ONCE again this Sunday we will hear the gospel reading on the Beatitudes (Luke 6:17, 20-026). The text will not be the longer and more popular version in Matthew (Ch. 5, v. 1-7) but the shorter and more contentious version in Luke (Ch. 6, v. 17, 20-26).
Whereas, in Matthew’s account, Jesus taught the Beatitudes on top of a mountain (hence, the term Sermon on the Mount), in Luke, Jesus is seen teaching on level ground (Sermon on the Plain). What might be the significance of the location? Jesus up on the mountain may symbolize that he was teaching as God exercising his authority upon men. Conversely, Jesus on the plain - on the same ground as the crowd - may symbolize Jesus as God with us (our Immanuel), sharing our humanity and lowliness.
The Beatitudes, eight in Matthew but only four in Luke, pronounced blessings, and parallel to these blessings, woes. In Luke’s version we read, “Blessed are you who are poor, for the kingdom of God is yours. Blessed are you who are now hungry, for you will be satisfied. Blessed are you who are now weeping, for you will laugh. Blessed are you when people hate you, and when they exclude and insult you, and denounce your name as evil on account of the Son of Man. Rejoice and leap for joy on that day! Behold, your reward will be great in heaven.”
Proceeding, we see the woes, “Woe to you who are rich, for you have received your consolation. Woe to you who are filled now, for you will be hungry. Woe to you who laugh now, for you will grieve and weep. Woe to you when all speak well of you, for their ancestors treated the false prophets in this way.”
For reading something that seems counter to the values of our contemporary culture, it is no wonder for a casual reader to ask, “But why?” What is the blessedness in becoming poor and hungry? Don’t we all know the dehumanizing face of poverty and the pitiable sight of hunger? And what blessing is there in sorrow, exclusion, and insult? Doesn’t everyone strive to be happy, and are not progressive groups pushing for more diversity and inclusion?
And then the woes. Is it evil to be rich? To be satiated? To laugh and to be praised by our fellowmen? Are these not indicators of success in the modern world, and don’t we work hard to attain these desirable things in greater and greater measure?
Could Jesus be wrong or could Luke just have missed the point? The answer is a big “No.” Jesus was right and Luke did no mistake in recording the Lord’s message.
While the undesirable states of life mentioned by Jesus - poverty, hunger, sadness, and persecution – involved the material and the physical, they were not limited to those realms. Destitution in life is not only in the body; it can also be in mind and spirit. And Jesus, in teaching the Beatitudes, did not romanticize suffering. He did not say, “Blessed is poverty, hunger, sadness and persecution;” rather he said, “Blessed are the poor, the hungry, the weeping, and those insulted on account of him.”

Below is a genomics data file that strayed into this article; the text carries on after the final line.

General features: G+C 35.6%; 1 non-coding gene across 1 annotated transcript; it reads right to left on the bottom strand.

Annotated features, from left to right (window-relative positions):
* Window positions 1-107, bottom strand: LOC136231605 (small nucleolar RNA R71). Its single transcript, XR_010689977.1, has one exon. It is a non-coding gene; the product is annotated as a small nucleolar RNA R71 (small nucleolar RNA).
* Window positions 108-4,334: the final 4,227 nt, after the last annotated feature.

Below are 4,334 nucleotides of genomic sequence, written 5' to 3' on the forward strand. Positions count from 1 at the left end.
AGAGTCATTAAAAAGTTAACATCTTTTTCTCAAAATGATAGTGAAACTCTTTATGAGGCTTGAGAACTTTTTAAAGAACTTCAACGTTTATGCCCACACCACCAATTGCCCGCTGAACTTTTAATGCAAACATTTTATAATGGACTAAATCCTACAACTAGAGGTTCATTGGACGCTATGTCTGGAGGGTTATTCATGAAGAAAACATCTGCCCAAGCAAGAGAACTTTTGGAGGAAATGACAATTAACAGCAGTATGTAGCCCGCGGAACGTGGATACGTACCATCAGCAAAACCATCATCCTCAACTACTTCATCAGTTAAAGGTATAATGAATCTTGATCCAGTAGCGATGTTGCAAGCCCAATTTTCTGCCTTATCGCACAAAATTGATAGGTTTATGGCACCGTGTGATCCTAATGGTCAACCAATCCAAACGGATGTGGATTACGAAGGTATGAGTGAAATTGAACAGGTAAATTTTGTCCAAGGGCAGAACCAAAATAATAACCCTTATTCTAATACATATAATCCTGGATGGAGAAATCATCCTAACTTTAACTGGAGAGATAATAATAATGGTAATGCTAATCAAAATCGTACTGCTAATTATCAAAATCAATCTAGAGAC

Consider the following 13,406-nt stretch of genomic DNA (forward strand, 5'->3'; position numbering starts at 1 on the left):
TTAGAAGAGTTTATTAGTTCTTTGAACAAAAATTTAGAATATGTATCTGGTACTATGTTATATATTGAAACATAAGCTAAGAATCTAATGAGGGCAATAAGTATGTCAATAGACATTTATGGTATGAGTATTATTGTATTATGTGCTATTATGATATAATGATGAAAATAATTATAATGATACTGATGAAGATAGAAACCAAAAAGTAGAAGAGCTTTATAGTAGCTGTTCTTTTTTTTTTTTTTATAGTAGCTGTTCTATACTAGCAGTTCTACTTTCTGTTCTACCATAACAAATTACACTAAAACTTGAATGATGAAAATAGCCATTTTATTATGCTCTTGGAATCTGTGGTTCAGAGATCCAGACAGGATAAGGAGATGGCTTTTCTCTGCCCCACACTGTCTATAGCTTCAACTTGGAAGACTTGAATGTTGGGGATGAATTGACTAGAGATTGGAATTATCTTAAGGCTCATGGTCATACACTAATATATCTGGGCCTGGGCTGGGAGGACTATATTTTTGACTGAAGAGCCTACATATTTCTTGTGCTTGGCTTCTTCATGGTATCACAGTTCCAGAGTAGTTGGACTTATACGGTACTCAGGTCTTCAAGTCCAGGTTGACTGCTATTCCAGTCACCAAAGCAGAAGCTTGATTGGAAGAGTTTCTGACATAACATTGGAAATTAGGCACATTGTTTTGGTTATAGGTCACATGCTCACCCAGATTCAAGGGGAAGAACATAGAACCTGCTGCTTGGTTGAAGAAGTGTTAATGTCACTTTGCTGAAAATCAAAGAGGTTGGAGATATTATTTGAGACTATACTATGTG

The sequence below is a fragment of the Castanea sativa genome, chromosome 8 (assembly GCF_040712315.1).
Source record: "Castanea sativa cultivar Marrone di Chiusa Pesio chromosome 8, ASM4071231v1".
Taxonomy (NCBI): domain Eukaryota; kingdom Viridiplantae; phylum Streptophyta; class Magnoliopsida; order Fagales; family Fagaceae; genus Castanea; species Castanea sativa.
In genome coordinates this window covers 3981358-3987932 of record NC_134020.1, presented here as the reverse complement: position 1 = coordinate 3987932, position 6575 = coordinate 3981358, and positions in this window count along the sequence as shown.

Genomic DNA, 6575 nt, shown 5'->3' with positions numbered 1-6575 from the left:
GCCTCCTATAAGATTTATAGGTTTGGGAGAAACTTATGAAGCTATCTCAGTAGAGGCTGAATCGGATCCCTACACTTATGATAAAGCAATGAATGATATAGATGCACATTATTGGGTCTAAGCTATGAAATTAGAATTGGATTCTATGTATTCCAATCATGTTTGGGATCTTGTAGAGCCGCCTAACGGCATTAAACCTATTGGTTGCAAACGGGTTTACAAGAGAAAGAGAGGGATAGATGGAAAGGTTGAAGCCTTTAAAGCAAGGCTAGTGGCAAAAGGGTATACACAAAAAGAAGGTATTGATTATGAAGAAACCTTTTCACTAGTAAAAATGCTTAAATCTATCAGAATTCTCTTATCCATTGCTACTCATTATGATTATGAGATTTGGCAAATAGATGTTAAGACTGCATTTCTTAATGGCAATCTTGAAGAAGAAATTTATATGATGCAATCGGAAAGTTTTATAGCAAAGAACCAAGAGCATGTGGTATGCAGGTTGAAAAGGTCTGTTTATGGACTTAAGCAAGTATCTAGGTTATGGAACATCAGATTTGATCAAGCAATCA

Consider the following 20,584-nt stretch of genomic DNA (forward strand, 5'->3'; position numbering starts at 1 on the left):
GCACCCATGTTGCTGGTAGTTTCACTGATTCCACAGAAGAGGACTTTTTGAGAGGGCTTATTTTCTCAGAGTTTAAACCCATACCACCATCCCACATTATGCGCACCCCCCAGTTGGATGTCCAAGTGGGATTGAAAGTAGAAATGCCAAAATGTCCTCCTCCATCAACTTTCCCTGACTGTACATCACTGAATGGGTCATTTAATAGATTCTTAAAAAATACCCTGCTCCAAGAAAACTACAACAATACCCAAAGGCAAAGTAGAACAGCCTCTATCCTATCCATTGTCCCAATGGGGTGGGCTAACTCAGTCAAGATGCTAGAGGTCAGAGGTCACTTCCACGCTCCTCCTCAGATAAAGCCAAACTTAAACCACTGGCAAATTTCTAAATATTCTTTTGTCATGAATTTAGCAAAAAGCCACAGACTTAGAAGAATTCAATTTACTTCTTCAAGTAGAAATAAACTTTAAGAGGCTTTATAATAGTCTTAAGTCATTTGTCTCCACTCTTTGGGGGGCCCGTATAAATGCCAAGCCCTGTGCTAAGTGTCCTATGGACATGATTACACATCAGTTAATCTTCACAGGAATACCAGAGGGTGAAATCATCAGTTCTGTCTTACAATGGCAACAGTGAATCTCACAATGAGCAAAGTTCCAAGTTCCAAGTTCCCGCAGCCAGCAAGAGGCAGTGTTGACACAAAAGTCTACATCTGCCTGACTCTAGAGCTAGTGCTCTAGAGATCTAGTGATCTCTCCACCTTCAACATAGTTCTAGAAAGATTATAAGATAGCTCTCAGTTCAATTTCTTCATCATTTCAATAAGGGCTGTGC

Why? Because there is hope. When these people on the margins who have nothing and no one to lean on put their complete trust in God, God listens to them. Part of the First Reading (Jeremiah 17:5-8) tells us, “Blessed is the one who trusts in the LORD, whose hope is the LORD. He is like a tree planted beside the waters that stretches out its roots to the stream: it fears not the heat when it comes; its leaves stay green; in the year of drought it shows no distress, but still bears fruit.”
God is not happy seeing his children suffer. He is a loving Father who knows our needs even before we ask him (see Matthew 6:8), and the Lord Jesus came to give us life and have it more abundantly (see John 10:10).
Thus also his anger to people who cause their fellow human beings to unjustly suffer – the rich who exploit the poor, the overabundant who ignore the plight of the needy, the indulgent who can pamper themselves with the pleasures of this world at the sight of their neighbors’ tears, and the hypocritically popular who are elated by people’s praise and commendation while hiding evil and harboring indifference.
Between these two groups of people, Jesus teaches us that there will be a reversal of states. God will lift up the lowly who call upon his name, and bring down the arrogant who lived in self-centeredness. After all, our God is a God of justice and mercy.